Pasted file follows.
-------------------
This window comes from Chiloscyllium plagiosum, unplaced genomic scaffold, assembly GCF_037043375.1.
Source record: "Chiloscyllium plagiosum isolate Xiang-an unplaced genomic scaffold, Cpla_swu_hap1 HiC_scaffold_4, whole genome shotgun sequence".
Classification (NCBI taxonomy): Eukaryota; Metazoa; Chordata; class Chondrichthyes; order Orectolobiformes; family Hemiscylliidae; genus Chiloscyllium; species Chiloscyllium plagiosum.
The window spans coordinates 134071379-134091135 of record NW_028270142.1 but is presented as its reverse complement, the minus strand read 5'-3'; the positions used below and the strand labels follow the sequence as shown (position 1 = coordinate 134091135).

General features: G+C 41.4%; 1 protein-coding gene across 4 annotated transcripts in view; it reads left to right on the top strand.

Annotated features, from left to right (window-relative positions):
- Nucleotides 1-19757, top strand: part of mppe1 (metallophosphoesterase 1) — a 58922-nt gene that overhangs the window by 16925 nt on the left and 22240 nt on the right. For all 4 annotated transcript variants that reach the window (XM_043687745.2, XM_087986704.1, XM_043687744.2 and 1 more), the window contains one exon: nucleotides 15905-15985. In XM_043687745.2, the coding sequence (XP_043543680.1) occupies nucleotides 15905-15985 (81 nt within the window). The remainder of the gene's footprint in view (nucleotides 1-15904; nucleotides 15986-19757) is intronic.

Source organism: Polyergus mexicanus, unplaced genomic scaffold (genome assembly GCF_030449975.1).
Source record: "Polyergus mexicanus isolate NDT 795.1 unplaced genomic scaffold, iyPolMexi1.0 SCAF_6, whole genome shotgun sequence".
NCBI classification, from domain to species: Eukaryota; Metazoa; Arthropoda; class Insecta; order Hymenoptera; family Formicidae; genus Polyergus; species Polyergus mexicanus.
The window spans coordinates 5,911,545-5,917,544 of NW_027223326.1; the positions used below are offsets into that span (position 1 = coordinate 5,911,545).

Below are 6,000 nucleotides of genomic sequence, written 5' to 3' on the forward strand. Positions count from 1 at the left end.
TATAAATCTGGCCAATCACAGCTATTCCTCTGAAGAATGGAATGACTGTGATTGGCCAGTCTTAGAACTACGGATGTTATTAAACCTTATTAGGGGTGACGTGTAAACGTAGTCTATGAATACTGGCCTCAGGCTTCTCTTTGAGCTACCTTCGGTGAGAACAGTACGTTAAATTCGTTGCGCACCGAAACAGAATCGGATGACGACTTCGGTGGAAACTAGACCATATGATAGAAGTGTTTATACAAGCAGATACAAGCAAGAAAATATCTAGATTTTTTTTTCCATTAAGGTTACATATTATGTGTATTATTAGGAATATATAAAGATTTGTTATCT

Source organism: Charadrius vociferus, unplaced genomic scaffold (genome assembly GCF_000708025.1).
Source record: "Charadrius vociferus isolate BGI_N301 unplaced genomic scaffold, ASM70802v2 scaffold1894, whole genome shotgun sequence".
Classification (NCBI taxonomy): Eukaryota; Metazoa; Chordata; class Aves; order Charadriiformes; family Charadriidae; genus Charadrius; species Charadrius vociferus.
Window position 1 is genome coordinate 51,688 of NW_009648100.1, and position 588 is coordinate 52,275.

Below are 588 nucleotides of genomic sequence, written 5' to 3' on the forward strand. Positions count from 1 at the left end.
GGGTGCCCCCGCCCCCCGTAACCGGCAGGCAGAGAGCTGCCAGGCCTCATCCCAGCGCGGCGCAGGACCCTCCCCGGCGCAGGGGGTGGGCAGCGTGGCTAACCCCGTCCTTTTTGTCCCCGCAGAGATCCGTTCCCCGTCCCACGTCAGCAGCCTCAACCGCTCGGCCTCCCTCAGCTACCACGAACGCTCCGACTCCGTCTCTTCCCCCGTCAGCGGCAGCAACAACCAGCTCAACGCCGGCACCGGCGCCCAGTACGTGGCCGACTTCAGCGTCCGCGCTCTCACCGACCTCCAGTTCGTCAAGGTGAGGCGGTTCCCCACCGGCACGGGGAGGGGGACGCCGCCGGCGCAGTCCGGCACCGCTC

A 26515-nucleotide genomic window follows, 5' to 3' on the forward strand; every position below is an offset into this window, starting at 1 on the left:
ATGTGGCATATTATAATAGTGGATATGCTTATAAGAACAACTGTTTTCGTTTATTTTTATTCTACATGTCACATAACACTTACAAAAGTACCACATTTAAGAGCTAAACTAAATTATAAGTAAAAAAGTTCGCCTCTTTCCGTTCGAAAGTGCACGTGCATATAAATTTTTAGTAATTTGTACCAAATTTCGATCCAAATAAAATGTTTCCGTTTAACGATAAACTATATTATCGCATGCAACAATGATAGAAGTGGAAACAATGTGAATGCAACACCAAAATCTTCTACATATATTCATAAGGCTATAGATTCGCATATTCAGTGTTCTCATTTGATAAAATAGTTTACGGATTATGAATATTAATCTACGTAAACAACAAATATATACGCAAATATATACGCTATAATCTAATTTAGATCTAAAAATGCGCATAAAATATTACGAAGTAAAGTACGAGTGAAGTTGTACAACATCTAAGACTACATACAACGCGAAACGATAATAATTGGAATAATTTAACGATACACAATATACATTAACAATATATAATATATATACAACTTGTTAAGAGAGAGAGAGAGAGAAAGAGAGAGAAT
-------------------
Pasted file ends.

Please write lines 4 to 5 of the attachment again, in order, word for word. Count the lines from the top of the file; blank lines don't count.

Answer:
The window spans coordinates 134071379-134091135 of record NW_028270142.1 but is presented as its reverse complement, the minus strand read 5'-3'; the positions used below and the strand labels follow the sequence as shown (position 1 = coordinate 134091135).

General features: G+C 41.4%; 1 protein-coding gene across 4 annotated transcripts in view; it reads left to right on the top strand.